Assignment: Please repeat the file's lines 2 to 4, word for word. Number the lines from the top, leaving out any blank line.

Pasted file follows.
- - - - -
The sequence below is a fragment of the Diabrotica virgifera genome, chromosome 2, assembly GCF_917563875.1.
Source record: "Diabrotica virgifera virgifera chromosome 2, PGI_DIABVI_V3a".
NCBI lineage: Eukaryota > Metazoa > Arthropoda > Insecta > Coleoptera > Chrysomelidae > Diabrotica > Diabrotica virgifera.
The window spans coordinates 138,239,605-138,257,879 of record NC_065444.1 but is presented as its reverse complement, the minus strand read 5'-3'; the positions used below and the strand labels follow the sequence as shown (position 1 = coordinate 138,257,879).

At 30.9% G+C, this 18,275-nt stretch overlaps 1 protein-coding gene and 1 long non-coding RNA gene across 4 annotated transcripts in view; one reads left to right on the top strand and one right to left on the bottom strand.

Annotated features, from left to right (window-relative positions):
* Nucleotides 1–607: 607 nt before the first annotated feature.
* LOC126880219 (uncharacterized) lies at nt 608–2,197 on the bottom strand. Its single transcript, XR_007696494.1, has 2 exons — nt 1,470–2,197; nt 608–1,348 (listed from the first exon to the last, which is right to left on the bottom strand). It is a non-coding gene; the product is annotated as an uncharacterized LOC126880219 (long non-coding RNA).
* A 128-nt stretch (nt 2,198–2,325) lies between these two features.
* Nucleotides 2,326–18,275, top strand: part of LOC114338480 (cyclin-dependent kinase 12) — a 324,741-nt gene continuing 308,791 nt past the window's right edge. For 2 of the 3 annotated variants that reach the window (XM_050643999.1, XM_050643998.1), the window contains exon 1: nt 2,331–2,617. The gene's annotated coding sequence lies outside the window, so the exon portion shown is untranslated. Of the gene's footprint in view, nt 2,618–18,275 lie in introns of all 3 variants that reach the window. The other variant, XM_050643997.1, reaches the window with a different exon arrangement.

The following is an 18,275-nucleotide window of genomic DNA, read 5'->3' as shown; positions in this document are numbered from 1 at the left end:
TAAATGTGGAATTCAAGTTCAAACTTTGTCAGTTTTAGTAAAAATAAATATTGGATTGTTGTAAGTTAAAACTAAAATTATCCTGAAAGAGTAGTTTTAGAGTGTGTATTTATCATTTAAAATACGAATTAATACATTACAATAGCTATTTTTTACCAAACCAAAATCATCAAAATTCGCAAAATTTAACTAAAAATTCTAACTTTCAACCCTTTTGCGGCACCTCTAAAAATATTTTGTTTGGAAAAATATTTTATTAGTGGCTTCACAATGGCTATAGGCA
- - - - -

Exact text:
Source record: "Diabrotica virgifera virgifera chromosome 2, PGI_DIABVI_V3a".
NCBI lineage: Eukaryota > Metazoa > Arthropoda > Insecta > Coleoptera > Chrysomelidae > Diabrotica > Diabrotica virgifera.
The window spans coordinates 138,239,605-138,257,879 of record NC_065444.1 but is presented as its reverse complement, the minus strand read 5'-3'; the positions used below and the strand labels follow the sequence as shown (position 1 = coordinate 138,257,879).